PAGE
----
So might we find time to teach pupils what exploratory talk entails, how it can help them to think better and understand more?
In the Appendix below I have set out ways of establishing productive exploratory talk through the use of talking points.
Becky Clarey teaching year 9 to think and make music for film posed the question: Is ‘mickey-mousing’ the lowest form of film music? I don’t know how this question was integrated into the development of musical skills surrounding music for film. It may have been the enquiry question set in place at the outset of study, a question to be continually returned to as skills and understanding develop. The point is that by providing pupils with talking points/thinking points and through their learning to think about music as well as think in sound, they hopefully engage with and reflect upon their processes of creating music leading to working more intelligently and with questions of their own arising.
Learning to talk well about music, think critically about it and make it more intelligently is a worthy component of progression within a musical education. It could be the first step in developing a critical pedagogy. But that is another matter altogether.
Talking points: some examples
These examples are not necessarily perfect (!), but do give an idea of where ‘exploratory talk’ might co-exist with making in music (teaching and learning contexts). The idea of talking points has primarily been researched and used, so far, in the primary school context but many of us are now beginning to explore their use within a variety of secondary school contexts.The original idea can be traced back to Neil Mercer’s ‘thinking together’ project. First the need for ground rules.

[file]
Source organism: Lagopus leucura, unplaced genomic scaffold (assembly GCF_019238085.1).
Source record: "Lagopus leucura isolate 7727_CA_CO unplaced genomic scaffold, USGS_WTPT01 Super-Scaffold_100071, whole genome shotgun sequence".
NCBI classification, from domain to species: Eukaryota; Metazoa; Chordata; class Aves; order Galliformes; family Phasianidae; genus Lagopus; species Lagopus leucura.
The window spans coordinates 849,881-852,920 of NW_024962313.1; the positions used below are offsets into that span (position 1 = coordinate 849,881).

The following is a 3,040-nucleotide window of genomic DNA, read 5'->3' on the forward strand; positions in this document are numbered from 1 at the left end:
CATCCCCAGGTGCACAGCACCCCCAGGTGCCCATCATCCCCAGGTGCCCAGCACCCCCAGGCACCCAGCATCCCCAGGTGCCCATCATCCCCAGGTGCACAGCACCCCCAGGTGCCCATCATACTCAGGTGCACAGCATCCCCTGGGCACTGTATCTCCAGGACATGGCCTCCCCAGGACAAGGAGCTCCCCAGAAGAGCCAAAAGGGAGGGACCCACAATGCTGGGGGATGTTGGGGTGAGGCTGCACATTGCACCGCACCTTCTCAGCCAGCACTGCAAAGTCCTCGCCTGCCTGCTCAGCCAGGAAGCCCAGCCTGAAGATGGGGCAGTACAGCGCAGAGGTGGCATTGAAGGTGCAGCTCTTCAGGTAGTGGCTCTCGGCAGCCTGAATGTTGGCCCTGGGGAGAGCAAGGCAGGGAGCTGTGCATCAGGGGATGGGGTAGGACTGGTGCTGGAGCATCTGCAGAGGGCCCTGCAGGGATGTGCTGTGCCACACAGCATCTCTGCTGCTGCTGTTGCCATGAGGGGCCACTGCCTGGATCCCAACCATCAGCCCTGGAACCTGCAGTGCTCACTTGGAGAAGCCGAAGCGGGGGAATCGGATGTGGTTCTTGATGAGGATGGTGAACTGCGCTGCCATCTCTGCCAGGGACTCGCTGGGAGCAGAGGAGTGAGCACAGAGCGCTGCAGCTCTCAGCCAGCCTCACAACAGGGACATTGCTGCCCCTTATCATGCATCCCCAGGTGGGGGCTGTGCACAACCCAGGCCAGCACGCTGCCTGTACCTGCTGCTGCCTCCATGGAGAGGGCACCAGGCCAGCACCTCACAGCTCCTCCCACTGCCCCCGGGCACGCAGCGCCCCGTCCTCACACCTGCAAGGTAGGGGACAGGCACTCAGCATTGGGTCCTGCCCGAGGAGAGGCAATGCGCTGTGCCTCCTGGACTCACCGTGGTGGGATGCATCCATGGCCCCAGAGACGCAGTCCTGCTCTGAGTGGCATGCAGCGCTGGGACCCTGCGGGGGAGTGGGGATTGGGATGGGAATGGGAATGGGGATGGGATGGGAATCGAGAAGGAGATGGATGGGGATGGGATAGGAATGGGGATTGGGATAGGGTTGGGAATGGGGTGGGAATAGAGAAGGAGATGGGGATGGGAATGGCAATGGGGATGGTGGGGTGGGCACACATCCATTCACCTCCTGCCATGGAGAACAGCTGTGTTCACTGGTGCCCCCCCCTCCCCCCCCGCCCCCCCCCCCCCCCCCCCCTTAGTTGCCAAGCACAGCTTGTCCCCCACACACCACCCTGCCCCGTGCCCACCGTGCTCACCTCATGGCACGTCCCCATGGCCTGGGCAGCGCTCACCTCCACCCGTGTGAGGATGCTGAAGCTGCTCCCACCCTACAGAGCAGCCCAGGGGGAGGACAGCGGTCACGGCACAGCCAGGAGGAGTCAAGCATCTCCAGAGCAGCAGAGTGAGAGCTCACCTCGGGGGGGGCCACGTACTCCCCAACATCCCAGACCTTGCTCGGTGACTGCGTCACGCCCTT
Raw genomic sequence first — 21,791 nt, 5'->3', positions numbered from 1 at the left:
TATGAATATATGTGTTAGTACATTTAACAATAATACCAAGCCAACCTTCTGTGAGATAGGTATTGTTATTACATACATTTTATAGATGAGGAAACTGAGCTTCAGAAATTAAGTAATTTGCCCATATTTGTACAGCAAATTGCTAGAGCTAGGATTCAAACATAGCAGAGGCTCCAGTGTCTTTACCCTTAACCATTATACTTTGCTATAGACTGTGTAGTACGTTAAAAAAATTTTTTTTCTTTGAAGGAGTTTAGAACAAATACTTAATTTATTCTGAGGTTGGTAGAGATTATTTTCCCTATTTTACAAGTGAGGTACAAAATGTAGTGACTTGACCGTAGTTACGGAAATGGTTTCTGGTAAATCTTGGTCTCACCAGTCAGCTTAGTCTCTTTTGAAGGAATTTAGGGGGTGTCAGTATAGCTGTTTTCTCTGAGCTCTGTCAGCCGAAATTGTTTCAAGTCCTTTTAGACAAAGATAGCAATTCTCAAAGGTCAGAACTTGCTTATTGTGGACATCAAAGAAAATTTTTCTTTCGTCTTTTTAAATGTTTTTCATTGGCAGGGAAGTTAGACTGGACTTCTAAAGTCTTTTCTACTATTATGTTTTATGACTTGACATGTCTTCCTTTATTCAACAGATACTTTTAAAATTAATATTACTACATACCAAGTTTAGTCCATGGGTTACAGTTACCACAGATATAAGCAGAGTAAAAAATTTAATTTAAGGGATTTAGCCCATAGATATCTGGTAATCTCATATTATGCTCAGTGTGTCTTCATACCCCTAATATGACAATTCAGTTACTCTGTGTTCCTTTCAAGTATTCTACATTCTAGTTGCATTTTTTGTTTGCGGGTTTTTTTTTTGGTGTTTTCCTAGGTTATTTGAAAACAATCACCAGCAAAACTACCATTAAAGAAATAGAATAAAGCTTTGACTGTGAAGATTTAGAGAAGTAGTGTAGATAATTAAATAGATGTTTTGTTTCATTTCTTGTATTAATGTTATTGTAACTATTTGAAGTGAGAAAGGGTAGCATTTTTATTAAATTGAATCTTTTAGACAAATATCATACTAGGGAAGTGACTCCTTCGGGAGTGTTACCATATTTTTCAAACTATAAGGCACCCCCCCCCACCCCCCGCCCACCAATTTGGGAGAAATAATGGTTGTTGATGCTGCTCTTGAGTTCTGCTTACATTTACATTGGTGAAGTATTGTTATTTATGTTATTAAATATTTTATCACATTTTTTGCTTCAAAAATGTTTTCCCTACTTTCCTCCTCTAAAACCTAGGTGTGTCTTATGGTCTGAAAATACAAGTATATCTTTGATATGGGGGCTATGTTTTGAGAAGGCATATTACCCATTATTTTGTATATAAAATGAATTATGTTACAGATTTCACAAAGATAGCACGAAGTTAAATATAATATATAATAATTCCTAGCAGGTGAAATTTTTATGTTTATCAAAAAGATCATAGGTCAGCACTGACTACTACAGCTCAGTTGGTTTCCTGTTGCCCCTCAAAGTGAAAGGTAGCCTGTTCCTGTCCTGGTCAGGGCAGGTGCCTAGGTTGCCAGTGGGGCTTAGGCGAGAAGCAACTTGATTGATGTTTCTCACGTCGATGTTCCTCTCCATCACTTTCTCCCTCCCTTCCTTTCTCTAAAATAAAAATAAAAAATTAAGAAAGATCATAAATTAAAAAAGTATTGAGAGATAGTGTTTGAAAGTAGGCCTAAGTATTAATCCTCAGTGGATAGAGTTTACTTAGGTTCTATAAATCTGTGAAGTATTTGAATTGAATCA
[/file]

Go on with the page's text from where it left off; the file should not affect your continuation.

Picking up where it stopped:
Ground rules for exploratory talk
(Littleton and Mercer 2013)
• Everyone offers relevant information
• Everyone’s ideas are treated as worthwhile – but are critically evaluated
• We ask each other questions
• We ask for reasons and give them
• We try to reach agreement
• People trust each other and work as a team
Ground rules for writing talking points
(Finney and Earl 2013)
• Talking points must be inclusive so that everyone can understand them and find them interesting.
• Talking points need to be constructed so that there are simple answers and more complex ones. This keep groups engaged.
• Talking points need to be ‘enquiry’ based not focussed on developing specific skills.
• Talking points work when pupils don’t want to stop! Building them, in a spiral curriculum,’ to the KS3 curriculum should help pupils develop their own ‘thinking (rather than just ‘fixing’ strategies) by the time they get to KS4 and 5)
• You need to keep groups to time when they do talking points (no more than 5-7 minutes initially) and encourage them to explore as many as they want to/can. Otherwise they just get stuck on the first talking point and never explore any wider or deeper.
• Everyone’s ideas are treated as worthwhile.